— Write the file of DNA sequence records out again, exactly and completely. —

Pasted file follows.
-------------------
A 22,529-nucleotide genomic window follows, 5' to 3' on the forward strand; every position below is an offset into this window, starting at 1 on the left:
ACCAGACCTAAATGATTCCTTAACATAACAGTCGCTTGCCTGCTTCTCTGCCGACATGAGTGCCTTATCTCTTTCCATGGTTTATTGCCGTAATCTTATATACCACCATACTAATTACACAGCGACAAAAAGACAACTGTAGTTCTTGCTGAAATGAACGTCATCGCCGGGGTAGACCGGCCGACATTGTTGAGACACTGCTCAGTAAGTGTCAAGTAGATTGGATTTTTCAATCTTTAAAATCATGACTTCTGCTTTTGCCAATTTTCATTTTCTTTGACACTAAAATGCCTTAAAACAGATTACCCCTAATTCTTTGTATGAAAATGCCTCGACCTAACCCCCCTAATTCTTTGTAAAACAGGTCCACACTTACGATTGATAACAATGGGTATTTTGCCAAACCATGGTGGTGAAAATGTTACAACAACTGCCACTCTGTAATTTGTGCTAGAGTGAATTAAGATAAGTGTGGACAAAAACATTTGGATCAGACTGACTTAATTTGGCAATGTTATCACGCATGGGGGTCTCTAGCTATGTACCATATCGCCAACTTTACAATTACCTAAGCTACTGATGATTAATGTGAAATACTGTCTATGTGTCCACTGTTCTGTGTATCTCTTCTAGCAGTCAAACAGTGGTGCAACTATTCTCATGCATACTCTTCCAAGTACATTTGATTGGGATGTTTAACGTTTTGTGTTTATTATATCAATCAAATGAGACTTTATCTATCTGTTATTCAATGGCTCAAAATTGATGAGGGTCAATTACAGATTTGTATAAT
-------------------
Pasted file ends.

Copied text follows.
A 22,529-nucleotide genomic window follows, 5' to 3' on the forward strand; every position below is an offset into this window, starting at 1 on the left:
ACCAGACCTAAATGATTCCTTAACATAACAGTCGCTTGCCTGCTTCTCTGCCGACATGAGTGCCTTATCTCTTTCCATGGTTTATTGCCGTAATCTTATATACCACCATACTAATTACACAGCGACAAAAAGACAACTGTAGTTCTTGCTGAAATGAACGTCATCGCCGGGGTAGACCGGCCGACATTGTTGAGACACTGCTCAGTAAGTGTCAAGTAGATTGGATTTTTCAATCTTTAAAATCATGACTTCTGCTTTTGCCAATTTTCATTTTCTTTGACACTAAAATGCCTTAAAACAGATTACCCCTAATTCTTTGTATGAAAATGCCTCGACCTAACCCCCCTAATTCTTTGTAAAACAGGTCCACACTTACGATTGATAACAATGGGTATTTTGCCAAACCATGGTGGTGAAAATGTTACAACAACTGCCACTCTGTAATTTGTGCTAGAGTGAATTAAGATAAGTGTGGACAAAAACATTTGGATCAGACTGACTTAATTTGGCAATGTTATCACGCATGGGGGTCTCTAGCTATGTACCATATCGCCAACTTTACAATTACCTAAGCTACTGATGATTAATGTGAAATACTGTCTATGTGTCCACTGTTCTGTGTATCTCTTCTAGCAGTCAAACAGTGGTGCAACTATTCTCATGCATACTCTTCCAAGTACATTTGATTGGGATGTTTAACGTTTTGTGTTTATTATATCAATCAAATGAGACTTTATCTATCTGTTATTCAATGGCTCAAAATTGATGAGGGTCAATTACAGATTTGTATAAT